Samsung Galaxy S7: It's water resistant, but if it springs a leak, you're on your own

Samsung has done a fine job of trying to keep water out of its new Galaxy S7 smartphone, but if water does get inside, then it's game over for the handset.
Written by Adrian Kingsley-Hughes, Contributing Writer

What makes the Galaxy S7 waterproof?

Well, thanks to YouTuber JerryRigEverything, we can all take a look.

According to Samsung, the new Galaxy S7 is water-resistant and dustproof to IP68 specification (which means totally dustproof, and water resistant to a depth of 1.5 meters for 30 minutes). This has been accomplished using gaskets and seals, and sticky adhesive that helps keep the water out.

See also : LG G5 vs. Samsung Galaxy S7: Which is the new flagship Android smartphone?

Samsung has also fitted a fine mesh grille over the loudspeaker to keep out liquids, and even waterproofed the headphone and power jacks. The power jack also knows if it has water in it to prevent short-circuiting.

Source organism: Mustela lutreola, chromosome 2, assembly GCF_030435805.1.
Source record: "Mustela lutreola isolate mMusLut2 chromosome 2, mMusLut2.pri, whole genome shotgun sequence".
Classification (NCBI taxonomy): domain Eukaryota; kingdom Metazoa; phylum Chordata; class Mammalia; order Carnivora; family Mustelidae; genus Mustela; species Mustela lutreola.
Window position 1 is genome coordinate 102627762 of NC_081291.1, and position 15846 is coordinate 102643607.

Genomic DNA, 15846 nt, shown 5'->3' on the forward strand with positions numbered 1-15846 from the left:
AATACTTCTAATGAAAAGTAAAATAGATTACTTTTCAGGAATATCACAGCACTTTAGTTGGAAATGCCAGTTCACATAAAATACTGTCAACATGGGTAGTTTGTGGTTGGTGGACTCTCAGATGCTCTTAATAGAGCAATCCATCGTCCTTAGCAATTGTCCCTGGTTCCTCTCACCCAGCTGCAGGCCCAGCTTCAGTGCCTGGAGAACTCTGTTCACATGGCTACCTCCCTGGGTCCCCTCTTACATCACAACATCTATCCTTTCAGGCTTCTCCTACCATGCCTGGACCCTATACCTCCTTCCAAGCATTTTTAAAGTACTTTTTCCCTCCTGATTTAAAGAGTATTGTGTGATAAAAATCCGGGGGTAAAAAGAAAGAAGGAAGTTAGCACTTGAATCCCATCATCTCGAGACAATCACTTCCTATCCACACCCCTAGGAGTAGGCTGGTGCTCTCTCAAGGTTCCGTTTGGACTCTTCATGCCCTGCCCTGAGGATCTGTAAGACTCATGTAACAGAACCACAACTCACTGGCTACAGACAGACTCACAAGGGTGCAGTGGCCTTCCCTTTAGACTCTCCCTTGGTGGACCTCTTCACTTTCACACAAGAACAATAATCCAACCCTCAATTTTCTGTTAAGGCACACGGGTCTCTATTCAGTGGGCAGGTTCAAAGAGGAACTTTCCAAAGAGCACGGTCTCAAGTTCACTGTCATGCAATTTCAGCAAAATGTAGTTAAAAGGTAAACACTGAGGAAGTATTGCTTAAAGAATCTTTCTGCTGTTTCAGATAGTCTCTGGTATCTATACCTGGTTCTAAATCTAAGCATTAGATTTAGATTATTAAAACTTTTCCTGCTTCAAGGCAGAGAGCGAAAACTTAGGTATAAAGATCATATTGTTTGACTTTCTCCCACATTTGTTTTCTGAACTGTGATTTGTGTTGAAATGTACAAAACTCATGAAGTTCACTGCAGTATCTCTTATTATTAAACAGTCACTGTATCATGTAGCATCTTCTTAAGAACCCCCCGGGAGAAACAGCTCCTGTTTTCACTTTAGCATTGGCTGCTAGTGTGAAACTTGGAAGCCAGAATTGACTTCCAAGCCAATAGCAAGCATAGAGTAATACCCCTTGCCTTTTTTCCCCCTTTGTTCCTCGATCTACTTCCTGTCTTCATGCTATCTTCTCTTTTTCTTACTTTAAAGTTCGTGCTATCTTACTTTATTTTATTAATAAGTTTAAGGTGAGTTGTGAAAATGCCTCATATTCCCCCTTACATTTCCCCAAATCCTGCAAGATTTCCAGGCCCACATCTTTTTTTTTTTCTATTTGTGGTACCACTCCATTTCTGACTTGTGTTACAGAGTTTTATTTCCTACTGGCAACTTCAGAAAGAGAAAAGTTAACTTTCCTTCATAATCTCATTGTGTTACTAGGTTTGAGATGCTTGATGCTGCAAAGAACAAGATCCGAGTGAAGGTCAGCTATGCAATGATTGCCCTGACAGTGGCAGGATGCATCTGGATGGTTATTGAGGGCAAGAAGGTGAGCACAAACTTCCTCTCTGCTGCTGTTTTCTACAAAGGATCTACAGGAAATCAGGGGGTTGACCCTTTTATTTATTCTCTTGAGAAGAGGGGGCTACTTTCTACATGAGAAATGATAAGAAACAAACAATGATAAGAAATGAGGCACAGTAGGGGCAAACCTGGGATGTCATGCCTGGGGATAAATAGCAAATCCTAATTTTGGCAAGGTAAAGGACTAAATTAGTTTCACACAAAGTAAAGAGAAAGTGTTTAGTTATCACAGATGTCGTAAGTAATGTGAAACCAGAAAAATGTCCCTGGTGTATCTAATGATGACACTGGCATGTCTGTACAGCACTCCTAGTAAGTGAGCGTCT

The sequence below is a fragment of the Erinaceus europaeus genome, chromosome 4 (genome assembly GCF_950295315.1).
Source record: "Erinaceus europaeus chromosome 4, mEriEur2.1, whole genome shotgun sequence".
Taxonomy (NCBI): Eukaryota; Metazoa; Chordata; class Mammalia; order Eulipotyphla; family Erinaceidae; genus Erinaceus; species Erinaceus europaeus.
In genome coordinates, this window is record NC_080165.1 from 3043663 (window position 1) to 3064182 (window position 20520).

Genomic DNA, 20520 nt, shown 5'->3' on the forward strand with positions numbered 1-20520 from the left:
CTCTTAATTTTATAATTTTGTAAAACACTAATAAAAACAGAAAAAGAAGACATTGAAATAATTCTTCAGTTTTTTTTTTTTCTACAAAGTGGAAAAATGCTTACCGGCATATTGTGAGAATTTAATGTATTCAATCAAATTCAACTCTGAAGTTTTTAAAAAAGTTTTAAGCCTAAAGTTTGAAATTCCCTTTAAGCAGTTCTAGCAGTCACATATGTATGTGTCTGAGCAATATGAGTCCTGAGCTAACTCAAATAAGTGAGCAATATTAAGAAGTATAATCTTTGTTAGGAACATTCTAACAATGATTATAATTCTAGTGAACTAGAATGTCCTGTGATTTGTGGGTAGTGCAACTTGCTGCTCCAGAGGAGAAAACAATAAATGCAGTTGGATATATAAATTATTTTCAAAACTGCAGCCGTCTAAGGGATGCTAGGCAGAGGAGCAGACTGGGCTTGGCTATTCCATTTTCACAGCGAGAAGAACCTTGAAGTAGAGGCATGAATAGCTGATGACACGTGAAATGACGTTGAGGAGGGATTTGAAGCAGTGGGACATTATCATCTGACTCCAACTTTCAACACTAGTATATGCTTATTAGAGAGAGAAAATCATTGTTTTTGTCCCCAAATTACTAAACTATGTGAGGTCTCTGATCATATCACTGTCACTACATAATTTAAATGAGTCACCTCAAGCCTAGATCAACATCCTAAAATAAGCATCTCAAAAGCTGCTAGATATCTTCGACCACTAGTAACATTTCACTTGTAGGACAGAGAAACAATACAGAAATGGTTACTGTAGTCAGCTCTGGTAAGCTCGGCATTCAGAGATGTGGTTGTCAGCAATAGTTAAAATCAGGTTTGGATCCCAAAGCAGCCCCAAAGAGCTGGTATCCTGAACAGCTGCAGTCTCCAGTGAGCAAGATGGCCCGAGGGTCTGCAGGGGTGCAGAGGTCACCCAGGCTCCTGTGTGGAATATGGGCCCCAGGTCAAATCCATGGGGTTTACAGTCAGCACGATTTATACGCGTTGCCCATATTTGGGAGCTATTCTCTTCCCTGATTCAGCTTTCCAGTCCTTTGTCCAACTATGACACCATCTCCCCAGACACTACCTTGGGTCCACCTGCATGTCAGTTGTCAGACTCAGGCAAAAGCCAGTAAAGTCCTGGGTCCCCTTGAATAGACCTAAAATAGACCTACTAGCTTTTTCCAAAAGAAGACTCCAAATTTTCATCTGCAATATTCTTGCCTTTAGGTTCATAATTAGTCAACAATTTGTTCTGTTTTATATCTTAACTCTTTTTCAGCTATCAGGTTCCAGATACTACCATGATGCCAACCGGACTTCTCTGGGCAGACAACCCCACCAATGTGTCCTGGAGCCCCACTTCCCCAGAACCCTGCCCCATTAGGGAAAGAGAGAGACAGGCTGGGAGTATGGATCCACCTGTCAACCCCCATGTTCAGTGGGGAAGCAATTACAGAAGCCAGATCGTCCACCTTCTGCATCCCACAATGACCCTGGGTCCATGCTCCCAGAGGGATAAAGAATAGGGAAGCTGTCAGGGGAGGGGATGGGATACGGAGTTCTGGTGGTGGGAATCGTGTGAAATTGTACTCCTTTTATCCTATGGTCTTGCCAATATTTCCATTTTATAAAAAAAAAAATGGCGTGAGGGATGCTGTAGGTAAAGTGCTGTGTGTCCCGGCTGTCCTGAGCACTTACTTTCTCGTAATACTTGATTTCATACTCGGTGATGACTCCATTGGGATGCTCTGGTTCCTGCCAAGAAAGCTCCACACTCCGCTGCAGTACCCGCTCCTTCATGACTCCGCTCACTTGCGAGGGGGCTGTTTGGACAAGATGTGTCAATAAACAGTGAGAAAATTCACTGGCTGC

Sounds great, doesn't it? Ideal for those underwater adventures!

Maybe not. Samsung has also kitted the Galaxy S7 out with a couple of moisture-detecting stickers, so if water has been inside the handset, you can kiss your warranty goodbye. Also, there's no water repellant coating on the circuit boards, which means that not only are they vulnerable to short-circuiting, but any moisture that does make its way into the device is free to wreak havoc through corrosion.

Also, while the buttons and SIM tray are protected by gaskets and seals, remember that over time these can wear or get damaged by dirt and debris, which in turn can dramatically reduce the water resistance of the device.

The lack of a water repellant coating on the circuit boards, along with the moisture-detecting stickers, is also worrying to me. If water gets inside the device, then the consequences (all of which are bad) of that are all your problem.

In other words, the added water resistance is nice, but look at it as insurance against accidental exposure to water, nothing more. If the device gets wet, then bad things can still happen to it, and if they do, Samsung will know and wash its hands of any warranty claims (so keep a bag of rice handy!).

Also, it might be a good idea to familiarize yourself with what the manual has to say on the subject:

Samsung S7 manual excerpt

See also:

Samsung Galaxy S7/S7 Edge

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